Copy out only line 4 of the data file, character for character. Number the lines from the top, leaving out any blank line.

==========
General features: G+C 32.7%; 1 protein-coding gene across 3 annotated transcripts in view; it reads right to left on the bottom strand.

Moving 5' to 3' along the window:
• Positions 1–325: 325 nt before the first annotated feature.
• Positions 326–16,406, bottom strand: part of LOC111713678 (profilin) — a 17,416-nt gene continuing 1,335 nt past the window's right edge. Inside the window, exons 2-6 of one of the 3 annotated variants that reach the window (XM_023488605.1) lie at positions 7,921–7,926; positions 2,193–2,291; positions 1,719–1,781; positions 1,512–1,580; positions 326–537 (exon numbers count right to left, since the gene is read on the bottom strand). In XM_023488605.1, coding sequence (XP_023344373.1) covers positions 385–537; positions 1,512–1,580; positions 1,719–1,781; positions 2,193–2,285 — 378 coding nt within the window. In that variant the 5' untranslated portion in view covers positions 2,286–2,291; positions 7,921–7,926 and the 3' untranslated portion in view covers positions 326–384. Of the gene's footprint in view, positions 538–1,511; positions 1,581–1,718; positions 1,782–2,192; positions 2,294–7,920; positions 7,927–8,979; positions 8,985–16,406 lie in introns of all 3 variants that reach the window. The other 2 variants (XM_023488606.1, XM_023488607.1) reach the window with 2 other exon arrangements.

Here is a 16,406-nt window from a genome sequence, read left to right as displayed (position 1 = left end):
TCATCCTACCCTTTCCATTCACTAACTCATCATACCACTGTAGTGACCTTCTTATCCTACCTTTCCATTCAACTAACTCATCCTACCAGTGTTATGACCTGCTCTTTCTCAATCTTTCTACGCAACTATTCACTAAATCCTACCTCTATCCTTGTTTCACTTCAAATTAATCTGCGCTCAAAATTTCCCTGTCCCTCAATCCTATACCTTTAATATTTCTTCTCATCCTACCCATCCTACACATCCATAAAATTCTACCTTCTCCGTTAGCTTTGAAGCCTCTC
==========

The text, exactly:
• Positions 326–16,406, bottom strand: part of LOC111713678 (profilin) — a 17,416-nt gene continuing 1,335 nt past the window's right edge. Inside the window, exons 2-6 of one of the 3 annotated variants that reach the window (XM_023488605.1) lie at positions 7,921–7,926; positions 2,193–2,291; positions 1,719–1,781; positions 1,512–1,580; positions 326–537 (exon numbers count right to left, since the gene is read on the bottom strand). In XM_023488605.1, coding sequence (XP_023344373.1) covers positions 385–537; positions 1,512–1,580; positions 1,719–1,781; positions 2,193–2,285 — 378 coding nt within the window. In that variant the 5' untranslated portion in view covers positions 2,286–2,291; positions 7,921–7,926 and the 3' untranslated portion in view covers positions 326–384. Of the gene's footprint in view, positions 538–1,511; positions 1,581–1,718; positions 1,782–2,192; positions 2,294–7,920; positions 7,927–8,979; positions 8,985–16,406 lie in introns of all 3 variants that reach the window. The other 2 variants (XM_023488606.1, XM_023488607.1) reach the window with 2 other exon arrangements.